What Will Happen in 2012?

Significant economic and political changes will make 2012 a historical year. The globe has experienced relative calm for the past 24 months. That stability won’t last much longer. Events that are not on anyone’s radar screen will matter the most. The following are the things that I think might happen, but it’s the surprises that worry me.

-Silas Kiplagat will win the 1500-meter race at the Summer Olympics in London. The time will be 3:33:22.

-Obama will drop Joe Biden from the ticket. Obama will want a Veep that has a chance to be a viable presidential candidate. He will chose Hilary Clinton.

-Green Bay will beat Denver in the Super Bowl. (Millions of Christians will be disappointed).

-Mitt (the suit) Romney will be the Republican presidential candidate. The nomination will be a fight to the very end. Newt (the fool) Gingrich will come close, but will not get the nod. Romney will announce that his running mate will be South Carolina Governor, Nikki Haley. Her presence on the ticket will give Mitt a chance.

-Ron Paul will run as a third party candidate (Green) He will get 10% of the popular vote. He will upend any chance the Republicans have.

-The presidential election will go to Obama. Ending up with only 44% of the vote, he will not have a mandate. The battleground states will be Pennsylvania and Ohio. Billions will be spent on getting the votes in those states. Pennsylvania will go to Obama. Ohio will go with Romney. The electoral vote margin will be very narrow as a result.

-The Kepler spacecraft (link) will identify a planet that has the capacity to sustain life (the ultimate safe haven). The scientists at CERN will confirm the observation of particles exceeding the speed of light. These developments will result in significant rethinking by the scientific community.

-The Senate will be split evenly between Democrats and Republicans. The new VP will have deciding votes on several key issues.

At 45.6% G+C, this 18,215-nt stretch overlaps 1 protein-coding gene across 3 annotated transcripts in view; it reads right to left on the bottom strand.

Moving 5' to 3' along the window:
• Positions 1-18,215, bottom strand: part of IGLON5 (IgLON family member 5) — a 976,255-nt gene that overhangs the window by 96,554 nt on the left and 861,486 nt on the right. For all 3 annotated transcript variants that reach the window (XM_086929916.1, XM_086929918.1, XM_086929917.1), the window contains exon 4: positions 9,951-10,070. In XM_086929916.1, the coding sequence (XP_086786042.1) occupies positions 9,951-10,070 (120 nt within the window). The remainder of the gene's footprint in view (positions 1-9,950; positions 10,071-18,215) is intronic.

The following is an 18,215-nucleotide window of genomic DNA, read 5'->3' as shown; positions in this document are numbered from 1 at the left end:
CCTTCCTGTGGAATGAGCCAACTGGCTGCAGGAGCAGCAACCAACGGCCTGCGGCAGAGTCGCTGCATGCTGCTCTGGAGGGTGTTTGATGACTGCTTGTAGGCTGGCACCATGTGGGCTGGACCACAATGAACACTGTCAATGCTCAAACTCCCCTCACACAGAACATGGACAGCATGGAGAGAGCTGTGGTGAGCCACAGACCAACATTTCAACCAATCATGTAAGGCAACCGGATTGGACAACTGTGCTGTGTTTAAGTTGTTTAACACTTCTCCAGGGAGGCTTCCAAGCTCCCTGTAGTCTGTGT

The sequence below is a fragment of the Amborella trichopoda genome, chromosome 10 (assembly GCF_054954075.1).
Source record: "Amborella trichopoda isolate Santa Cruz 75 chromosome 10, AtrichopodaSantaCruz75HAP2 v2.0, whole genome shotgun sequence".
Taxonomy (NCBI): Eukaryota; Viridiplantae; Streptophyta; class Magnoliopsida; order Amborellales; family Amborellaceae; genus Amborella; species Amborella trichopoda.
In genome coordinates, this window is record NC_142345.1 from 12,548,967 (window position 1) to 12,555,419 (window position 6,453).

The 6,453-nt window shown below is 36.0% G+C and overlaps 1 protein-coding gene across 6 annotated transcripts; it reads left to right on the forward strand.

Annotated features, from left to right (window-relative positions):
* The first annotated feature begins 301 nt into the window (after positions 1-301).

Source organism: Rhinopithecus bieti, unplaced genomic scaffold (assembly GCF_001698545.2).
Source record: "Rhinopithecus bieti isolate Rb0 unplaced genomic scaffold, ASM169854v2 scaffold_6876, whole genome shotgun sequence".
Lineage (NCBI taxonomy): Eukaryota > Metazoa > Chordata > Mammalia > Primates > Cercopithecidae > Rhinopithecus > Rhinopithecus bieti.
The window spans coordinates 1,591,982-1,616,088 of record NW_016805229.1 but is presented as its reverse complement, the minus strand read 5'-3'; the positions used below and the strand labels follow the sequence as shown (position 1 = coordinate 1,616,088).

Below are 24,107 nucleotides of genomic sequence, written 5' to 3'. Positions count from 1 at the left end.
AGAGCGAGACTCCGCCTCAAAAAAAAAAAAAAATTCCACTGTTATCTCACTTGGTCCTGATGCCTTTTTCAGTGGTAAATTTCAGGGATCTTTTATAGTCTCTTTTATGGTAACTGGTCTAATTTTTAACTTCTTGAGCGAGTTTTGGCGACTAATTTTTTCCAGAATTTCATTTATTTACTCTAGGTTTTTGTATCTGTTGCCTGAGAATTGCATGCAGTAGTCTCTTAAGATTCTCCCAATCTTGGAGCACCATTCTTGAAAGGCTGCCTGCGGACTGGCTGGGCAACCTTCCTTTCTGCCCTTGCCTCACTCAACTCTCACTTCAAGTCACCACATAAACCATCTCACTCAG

-Republicans will retain their majority in the House. Gridlock will be the outcome. There will be no new legislation of significance in 2012. A lost year.

-Iran will attempt to disrupt sea traffic in the Straits of Hormuz. Naval exercises by NATO, USA and China will be required to escort tankers through troubled waters. There will be an incident culminating in shots being fired. It will scare the hell out of everyone, but full military action will be avoided.

-Iraq will fall into sectarian violence. Car bombings will beset the country. The Kurds, in the north, will attempt to separate themselves from Baghdad. Turkey will get involved as a result of border problems. In the south (Basra/oil ports), the local Shia government will ask neighboring Iran, to help bring stability. The Iranians will establish a police presence.

-Brent crude prices will swing between a low of $80 and a high of $155. The highest level will be reached in September.

-Australia will suffer from a significant economic slowdown. The A$ will fall to 90 versus the buck.

-Cyprus will make a significant new gas find. This will result in territorial claims by Turkey. The UN, lead by Russia, will get involved in the dispute.

-Europe’s economic problems will not be solved. Every effort will be made to kick the can down the road. Neither the can nor the road will collapse; that will happen in 2013. EU GDP will struggle to hold zero.